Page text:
The 14th annual Cost of a Data Breach Reports, the industry’s gold-standard benchmark research on data breaches and cybersecurity, was released last month. Sponsored by IBM Security and independently conducted by the Ponemon Institute, the study explores the implications and effects of data breaches on today’s businesses both globally as well as within the U.S.
For the 2019 edition, Ponemon researchers interviewed over 3,000 people at 507 companies that had experienced a breach to gain insight on:
- How organizations spent money on activities detecting the breach
- The root causes of the breach
- The cost of lost business due to the breach
- The cost to notify individuals of the breach
- The lifecycle of a data breach is longer in 2019 than in previous years
- Malicious attacks were the most common and most expensive root cause of the breaches
- There was a 130% increase in data breaches from 2006 to 2019
- The global average of breached records is 25,575, with the Middle East highest at 38,800
- The cost of the average data breach in healthcare is 65% higher than any other industry
Data Breach Lifecycle
Researchers looked at several components to determine the effectiveness of an organization’s incident response (IR) and containment response. They also reviewed the total cost of the breach and the lifecycle, which is broken down into mean time to identify (MTTI) and mean time to contain (MTTC) metrics.
Researchers found that over time, the cost of a data breach has steadily increased.
- The lifecycle of a data breach in 2019 was 279 days longer than the 2018 lifecycle of 266 days
- Malicious attacks had a 12.5%, 314 day longer lifecycle
- A lifecycle that is longer than 200 days cost $4.56 million vs $3.34 million for a breach that is shorter than 200 days
Discoveries and Consequences for U.S. Organizations
Researchers found that the U.S. has experienced an increase in the cost of data breaches and the cost of compromised records. Over the last 14 years, the average cost of a data breach in the U.S. increased 130% – in 2006, a data breach cost $3.54 million and in 2019, the same type of breach cost $8.19 million. The average cost of a compromised record in 2019 is $150, which is up 1.4% from 2018’s cost of $148.
Additional key findings from the 2019 Report include:
Certain industries have higher data breach costs. Heavily regulated industries such as healthcare ($429 per capita) and financial services ($210 per capita) had data breach record costs well above the overall mean of $150. In contrast, public sector organizations ($78 per capita) had data breach record costs below the overall mean.
Malicious or criminal attacks continue to be the primary cause of a data breach. 51% of incidents involved a malicious or criminal attack, 25% of incidents were caused by negligent employees, and another 24% were caused by system glitches, including both IT and business process failures.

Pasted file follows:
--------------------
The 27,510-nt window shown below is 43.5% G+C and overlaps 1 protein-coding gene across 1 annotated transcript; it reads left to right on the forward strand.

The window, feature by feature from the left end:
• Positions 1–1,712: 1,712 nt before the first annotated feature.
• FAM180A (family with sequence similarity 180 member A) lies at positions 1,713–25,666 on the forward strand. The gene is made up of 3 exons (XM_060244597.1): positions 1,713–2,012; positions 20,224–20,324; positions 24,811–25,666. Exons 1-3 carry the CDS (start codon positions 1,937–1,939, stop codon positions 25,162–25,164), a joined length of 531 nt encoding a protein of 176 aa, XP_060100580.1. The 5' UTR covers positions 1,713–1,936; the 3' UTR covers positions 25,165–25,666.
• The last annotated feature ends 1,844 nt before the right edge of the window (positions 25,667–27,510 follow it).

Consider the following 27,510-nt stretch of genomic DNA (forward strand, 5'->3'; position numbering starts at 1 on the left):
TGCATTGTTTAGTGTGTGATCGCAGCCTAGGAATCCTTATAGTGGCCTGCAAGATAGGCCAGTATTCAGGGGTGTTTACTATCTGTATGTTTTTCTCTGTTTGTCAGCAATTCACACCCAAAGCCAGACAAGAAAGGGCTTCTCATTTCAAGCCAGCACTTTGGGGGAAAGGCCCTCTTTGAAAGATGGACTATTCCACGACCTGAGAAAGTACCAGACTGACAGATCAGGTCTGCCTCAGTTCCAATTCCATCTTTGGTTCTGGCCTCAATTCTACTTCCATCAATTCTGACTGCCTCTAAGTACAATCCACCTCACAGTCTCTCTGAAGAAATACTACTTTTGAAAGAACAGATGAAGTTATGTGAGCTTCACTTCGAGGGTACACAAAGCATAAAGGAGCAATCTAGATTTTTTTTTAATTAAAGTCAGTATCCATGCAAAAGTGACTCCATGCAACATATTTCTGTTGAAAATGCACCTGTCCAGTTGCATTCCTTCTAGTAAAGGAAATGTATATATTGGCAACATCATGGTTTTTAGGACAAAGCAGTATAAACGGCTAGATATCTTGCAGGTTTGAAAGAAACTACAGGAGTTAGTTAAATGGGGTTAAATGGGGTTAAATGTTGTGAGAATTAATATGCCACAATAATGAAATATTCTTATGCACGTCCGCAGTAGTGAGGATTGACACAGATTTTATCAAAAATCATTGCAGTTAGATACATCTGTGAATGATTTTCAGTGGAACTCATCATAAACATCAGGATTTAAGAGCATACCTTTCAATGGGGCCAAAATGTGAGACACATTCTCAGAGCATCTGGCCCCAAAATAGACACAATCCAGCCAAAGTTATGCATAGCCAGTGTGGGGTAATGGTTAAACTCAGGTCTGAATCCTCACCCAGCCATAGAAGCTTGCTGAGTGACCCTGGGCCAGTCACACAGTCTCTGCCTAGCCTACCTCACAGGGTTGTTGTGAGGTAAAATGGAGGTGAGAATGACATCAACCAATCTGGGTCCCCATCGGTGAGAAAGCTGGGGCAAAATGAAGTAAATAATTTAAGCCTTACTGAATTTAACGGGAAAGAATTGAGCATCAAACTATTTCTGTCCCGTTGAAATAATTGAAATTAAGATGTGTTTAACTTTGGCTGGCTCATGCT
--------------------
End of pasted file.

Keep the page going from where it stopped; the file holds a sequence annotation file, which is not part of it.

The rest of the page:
Malicious attacks are the costliest. Organizations that had a data breach due to malicious or criminal attacks had a per capita cost of $166, which is significantly above the mean. In contrast, system glitches or human error as the root cause had per capita costs below the mean ($132 and $133 per capita, respectively).
Impact of Security Automation. The average total cost of a data breach was $2.65 million for organizations that fully deployed security automation. Organizations that did not deploy automation realized a total cost of $5.16 million – for a net total cost difference of $2.51 million, or 95% higher than organizations with fully-deployed automation.
Long Tail Costs
The effects of a data breach remain for years after the data breach occurred. In a sample of 86 companies, two-thirds of the cost of a data breach happened in the first year. In the second year, 22% of the cost occurred, and 11% of the cost took place two years after the breach.
Companies studied in high regulatory environments experienced 53% of the cost of a data breach in the first year, while organizations in a low data protection regulatory environment experienced 81% of costs in the first year.
Best Practices to Reduce the Impact of Data Breaches
Having an incident response (IR) team in place will help an organization’s ability to respond to a data breach and will help them save money. For organizations who have an IR plan in place, the average cost of a breach was $1.23 million less than an organization that didn’t have a team in place or hadn’t been testing.
Bluefin shares Ponemon’s belief that it is crucial to develop a security plan that includes technologies that will protect organizations from data breaches. Bluefin’s data security solutions, including PCI-validated Point-to-Point Encryption (P2PE) and ShieldConex tokenization, protect payment and PII data from compromise. Learn more about our products or contact us.